Some students reported that fun is needed for academic engagement but felt it was difficult to achieve online. They felt isolated and that they were ‘missing out’ from closer (and possibly fun) interactions with peers.

In addition to positive ideas about fun and learning held by most students, one in five (19%) strongly or somewhat agreed that fun can get in the way of learning. Some felt having fun is difficult or may distract from learning – preferring to study without wasting time. Some see fun as part of social interaction and would prefer to work on their own (i.e., without fun). Some felt online activities were repetitive and boring, linking distance education with an explicit lack of fun or contrarily as ‘forced’ fun. Some students who felt under pressure or stressed did not expect online learning to be fun and instead wanted more support from tutors.

Rumpus members found some findings interesting, in particular the connection established between 1% of students who highlighted that fun should not be forced:

Being able to work on my own. My other modules force us to participate in group work, which is why I didn’t choose a “brick” uni, as I don’t have the time to sit and wait around for other people to be able to do group work.” OU student, Feb 2020.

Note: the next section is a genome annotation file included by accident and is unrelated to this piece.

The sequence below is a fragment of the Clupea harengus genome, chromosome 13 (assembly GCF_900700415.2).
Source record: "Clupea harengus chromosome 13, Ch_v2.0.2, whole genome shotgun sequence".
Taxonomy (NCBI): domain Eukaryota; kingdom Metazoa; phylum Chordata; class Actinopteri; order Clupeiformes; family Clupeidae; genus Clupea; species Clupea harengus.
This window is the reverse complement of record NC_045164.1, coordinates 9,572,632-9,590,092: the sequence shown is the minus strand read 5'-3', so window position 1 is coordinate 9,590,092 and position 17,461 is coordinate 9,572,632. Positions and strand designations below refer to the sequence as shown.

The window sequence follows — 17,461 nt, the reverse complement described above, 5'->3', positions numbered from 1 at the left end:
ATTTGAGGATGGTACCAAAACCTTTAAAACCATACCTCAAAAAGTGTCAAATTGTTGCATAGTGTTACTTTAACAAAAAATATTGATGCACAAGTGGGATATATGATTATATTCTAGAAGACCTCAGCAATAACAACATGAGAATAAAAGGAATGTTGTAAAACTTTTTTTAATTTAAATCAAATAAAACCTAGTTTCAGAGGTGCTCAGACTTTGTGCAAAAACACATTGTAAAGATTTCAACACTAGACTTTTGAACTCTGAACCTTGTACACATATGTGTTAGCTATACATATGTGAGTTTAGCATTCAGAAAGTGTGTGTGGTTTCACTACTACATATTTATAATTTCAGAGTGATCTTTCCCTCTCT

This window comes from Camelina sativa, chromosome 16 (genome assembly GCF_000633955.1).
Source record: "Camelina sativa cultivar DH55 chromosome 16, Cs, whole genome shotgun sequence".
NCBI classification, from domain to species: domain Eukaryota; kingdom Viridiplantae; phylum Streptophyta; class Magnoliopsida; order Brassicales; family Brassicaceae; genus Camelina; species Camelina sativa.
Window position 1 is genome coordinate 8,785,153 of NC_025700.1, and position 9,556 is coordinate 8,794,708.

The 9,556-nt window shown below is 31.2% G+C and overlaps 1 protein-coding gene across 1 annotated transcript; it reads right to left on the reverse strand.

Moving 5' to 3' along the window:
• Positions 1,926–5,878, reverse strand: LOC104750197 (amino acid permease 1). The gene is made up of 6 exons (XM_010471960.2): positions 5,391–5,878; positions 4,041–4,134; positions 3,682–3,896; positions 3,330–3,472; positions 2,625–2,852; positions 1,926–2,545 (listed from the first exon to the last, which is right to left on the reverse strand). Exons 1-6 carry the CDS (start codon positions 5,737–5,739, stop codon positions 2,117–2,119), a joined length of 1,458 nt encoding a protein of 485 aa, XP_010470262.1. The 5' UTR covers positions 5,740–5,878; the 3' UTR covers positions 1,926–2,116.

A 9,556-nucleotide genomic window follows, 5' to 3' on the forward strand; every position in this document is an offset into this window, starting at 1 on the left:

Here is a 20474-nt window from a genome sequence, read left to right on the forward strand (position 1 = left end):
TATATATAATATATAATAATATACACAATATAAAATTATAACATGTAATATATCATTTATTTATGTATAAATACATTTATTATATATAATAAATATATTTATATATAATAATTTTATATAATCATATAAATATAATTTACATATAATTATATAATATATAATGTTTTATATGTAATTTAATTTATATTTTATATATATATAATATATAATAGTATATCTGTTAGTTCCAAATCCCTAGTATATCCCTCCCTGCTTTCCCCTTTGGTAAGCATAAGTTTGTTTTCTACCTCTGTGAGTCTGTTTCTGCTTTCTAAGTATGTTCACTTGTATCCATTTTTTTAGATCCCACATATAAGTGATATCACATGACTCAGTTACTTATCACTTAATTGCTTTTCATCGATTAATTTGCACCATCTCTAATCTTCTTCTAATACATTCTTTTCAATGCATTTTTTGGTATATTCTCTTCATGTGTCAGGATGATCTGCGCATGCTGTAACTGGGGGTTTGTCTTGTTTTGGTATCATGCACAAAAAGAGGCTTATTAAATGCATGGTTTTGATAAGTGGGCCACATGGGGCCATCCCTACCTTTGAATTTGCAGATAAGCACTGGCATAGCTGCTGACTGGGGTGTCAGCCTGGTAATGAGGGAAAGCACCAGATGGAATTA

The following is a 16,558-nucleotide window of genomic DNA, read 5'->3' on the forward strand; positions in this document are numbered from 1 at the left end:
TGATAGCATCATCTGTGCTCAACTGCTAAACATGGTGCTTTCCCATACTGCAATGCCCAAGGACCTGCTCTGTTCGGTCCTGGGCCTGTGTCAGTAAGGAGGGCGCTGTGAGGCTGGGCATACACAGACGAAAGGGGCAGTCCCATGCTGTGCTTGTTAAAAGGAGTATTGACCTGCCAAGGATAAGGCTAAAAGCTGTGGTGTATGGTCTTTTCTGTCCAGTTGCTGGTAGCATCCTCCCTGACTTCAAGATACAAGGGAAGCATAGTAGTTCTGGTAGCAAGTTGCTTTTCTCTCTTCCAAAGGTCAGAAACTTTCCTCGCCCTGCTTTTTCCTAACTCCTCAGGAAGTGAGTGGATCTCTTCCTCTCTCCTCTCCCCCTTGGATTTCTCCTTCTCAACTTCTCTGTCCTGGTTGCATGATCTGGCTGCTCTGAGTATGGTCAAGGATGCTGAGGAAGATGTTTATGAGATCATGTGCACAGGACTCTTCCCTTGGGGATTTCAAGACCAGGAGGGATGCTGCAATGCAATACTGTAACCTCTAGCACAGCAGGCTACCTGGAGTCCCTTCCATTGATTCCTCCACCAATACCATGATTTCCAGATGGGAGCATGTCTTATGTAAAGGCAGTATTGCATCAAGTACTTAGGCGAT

“I think fun can be a valuable tool in learning, however I question how it can be applied in distance learning, without forcing students to interact with other peers. Fun activities could be viewed as a waste of time by certain students”. OU student, Feb 2020.

Rumpus members shared their comments and highlighted the importance of understanding students’ needs and expectations.  Findings that indicated negative perception about fun that is   “forced” surprised the team.

“It’s interesting that two of the students who are quoted as finding fun a distraction, link it with ‘forced’ social interaction and don’t connect it with something you could do or experience as an individual. There’s always a tension between learning as the social construction of knowledge, and students’ experience of group or collaborative learning – but I’m surprised that it extends to fun as well.” R.F., May 2020.